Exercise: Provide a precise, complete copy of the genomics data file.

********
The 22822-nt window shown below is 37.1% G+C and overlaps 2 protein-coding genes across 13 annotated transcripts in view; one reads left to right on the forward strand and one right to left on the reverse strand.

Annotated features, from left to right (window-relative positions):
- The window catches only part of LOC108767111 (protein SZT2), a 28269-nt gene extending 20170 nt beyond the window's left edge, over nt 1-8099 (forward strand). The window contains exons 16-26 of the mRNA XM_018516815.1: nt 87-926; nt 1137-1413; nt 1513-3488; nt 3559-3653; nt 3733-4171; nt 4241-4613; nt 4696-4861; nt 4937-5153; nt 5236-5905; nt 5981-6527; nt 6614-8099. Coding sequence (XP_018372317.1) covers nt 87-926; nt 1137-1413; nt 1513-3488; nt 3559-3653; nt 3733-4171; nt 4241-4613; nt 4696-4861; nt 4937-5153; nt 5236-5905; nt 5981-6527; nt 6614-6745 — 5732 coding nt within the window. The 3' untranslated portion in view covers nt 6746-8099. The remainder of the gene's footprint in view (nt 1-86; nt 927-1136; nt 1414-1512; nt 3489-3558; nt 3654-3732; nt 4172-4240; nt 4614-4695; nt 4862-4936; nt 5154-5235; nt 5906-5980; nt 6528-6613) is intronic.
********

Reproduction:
The 22822-nt window shown below is 37.1% G+C and overlaps 2 protein-coding genes across 13 annotated transcripts in view; one reads left to right on the forward strand and one right to left on the reverse strand.

Annotated features, from left to right (window-relative positions):
- The window catches only part of LOC108767111 (protein SZT2), a 28269-nt gene extending 20170 nt beyond the window's left edge, over nt 1-8099 (forward strand). The window contains exons 16-26 of the mRNA XM_018516815.1: nt 87-926; nt 1137-1413; nt 1513-3488; nt 3559-3653; nt 3733-4171; nt 4241-4613; nt 4696-4861; nt 4937-5153; nt 5236-5905; nt 5981-6527; nt 6614-8099. Coding sequence (XP_018372317.1) covers nt 87-926; nt 1137-1413; nt 1513-3488; nt 3559-3653; nt 3733-4171; nt 4241-4613; nt 4696-4861; nt 4937-5153; nt 5236-5905; nt 5981-6527; nt 6614-6745 — 5732 coding nt within the window. The 3' untranslated portion in view covers nt 6746-8099. The remainder of the gene's footprint in view (nt 1-86; nt 927-1136; nt 1414-1512; nt 3489-3558; nt 3654-3732; nt 4172-4240; nt 4614-4695; nt 4862-4936; nt 5154-5235; nt 5906-5980; nt 6528-6613) is intronic.